DETROIT, Aug. 30 -- Rosa Lee Parks, the 81-year-old woman widely regarded as the mother of the U.S. civil rights movement, was assaulted Tuesday in her west-side Detroit home, police said. Parks, who snubbed segregation by refusing to give up her bus seat to a white man in Montgomery, Ala., in 1955, was listed in stable condition in Detroit Receiving Hospital. Police spokeswoman Officer Allene Ray said a man broke into Parks' home through the back door at about 8:15 p.m. EDT. The intruder demanded money, and she complied. After handing over an undetermined amount of cash, Ray said Parks was struck in the face and chest with an unknown object. The assailant fled and remained at large late Tuesday. Ray described Parks as 'conscious and alert' while being treated for swelling on the right side of her face and bruises to the chest. A nursing supervisor for Detroit Receiving told UPI that Parks was seeing a doctor and was in stable condition. It was unclear whether she would have to stay at the hospital overnight, the supervisor said. Parks moved to Detroit in the 1960s. Despite her age she has remained active in the Motor City, appearing frequently at political gatherings. On Dec. 1, 1955, Parks was a 43-year-old seamstress who boarded a Cleveland Ave. bus in Montgomery for a 15-minute ride to her home. When the bus filled up, the driver asked Parks and three other blacks to yield their seats to white riders.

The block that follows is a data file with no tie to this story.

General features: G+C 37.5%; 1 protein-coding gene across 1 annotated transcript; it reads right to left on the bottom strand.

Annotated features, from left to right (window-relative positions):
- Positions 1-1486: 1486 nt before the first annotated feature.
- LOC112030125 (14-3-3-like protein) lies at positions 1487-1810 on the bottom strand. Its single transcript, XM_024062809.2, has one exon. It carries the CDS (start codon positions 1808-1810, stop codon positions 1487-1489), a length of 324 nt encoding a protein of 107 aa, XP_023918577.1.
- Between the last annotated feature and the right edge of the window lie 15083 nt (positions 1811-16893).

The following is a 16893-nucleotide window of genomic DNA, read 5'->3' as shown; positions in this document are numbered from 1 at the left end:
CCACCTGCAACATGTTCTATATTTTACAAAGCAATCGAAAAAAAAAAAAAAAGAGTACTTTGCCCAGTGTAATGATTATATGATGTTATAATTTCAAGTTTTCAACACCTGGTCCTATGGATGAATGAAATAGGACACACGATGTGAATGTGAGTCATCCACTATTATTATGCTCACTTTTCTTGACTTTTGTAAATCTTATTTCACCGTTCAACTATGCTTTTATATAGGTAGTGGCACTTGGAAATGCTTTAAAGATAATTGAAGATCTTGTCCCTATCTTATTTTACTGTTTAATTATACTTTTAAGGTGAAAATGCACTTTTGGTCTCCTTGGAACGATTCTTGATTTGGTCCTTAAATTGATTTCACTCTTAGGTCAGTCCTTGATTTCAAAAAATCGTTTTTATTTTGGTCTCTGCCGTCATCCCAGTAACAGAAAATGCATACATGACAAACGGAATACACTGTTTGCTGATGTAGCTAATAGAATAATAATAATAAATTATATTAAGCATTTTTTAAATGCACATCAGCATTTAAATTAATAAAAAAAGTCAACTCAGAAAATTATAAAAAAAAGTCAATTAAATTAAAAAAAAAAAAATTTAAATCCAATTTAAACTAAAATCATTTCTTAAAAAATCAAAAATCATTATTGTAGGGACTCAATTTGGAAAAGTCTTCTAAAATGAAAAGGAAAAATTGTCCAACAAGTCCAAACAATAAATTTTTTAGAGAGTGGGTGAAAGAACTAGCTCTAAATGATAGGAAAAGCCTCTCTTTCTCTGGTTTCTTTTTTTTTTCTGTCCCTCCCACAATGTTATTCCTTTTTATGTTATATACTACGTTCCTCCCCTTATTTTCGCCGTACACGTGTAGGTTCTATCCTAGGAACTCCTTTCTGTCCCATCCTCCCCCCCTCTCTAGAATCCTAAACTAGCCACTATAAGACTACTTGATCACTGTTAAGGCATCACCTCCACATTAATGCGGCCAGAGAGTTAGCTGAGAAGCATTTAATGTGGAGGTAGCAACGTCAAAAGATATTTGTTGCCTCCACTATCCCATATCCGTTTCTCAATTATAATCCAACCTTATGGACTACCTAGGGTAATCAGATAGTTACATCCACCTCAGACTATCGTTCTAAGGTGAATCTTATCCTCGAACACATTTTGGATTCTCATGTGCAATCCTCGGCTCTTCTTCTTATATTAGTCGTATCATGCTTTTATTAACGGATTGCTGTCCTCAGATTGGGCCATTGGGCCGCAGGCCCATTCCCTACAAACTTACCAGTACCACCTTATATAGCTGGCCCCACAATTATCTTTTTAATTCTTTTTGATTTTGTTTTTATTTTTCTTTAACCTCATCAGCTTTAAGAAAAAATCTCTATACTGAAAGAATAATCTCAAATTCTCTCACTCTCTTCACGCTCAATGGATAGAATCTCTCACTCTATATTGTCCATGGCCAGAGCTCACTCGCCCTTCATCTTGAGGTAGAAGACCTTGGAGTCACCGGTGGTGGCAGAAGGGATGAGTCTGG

Parks refused and was jailed and tried. She eventually was fined $5 for violating the city's segregation law. The incident led to the Montgomery boycott and brought national attention not only to Parks but to the then little-known Martin Luther King Jr., who later called Parks 'the great fuse' of the American civil rights movement. Almost a year after Parks' arrest, on Nov. 13, 1956, the U.S. Supreme Court ruled Alabama's state and local bus segregation laws unconstitutional. Parks later moved to Detroit with her husband, a barber, and her mother. There she became active in youth work and guidance counseling and worked as a receptionist in the office of U.S. Rep. John Conyers, D- Mich., before retiring. Rosa Lee Parks was born in Tuskegee, Ala., Feb. 4, 1913. Parks was presented the 'Woman of Courage' award by the Wonder Woman Foundation in October 1984. The award's citation said: 'Her quiet and courageous act changed the face of America as it viewed black people and redirected the course of history.' Asked then in a UPI interview what further strides were needed in the civil rights cause, Parks said: 'There's constantly something to do, just to try to make things better. All human beings should have equal opportunity.' 'It will never be a perfect world but we can improve it. I would change all wrong and improve freedom, opportunity and just peace in the world.'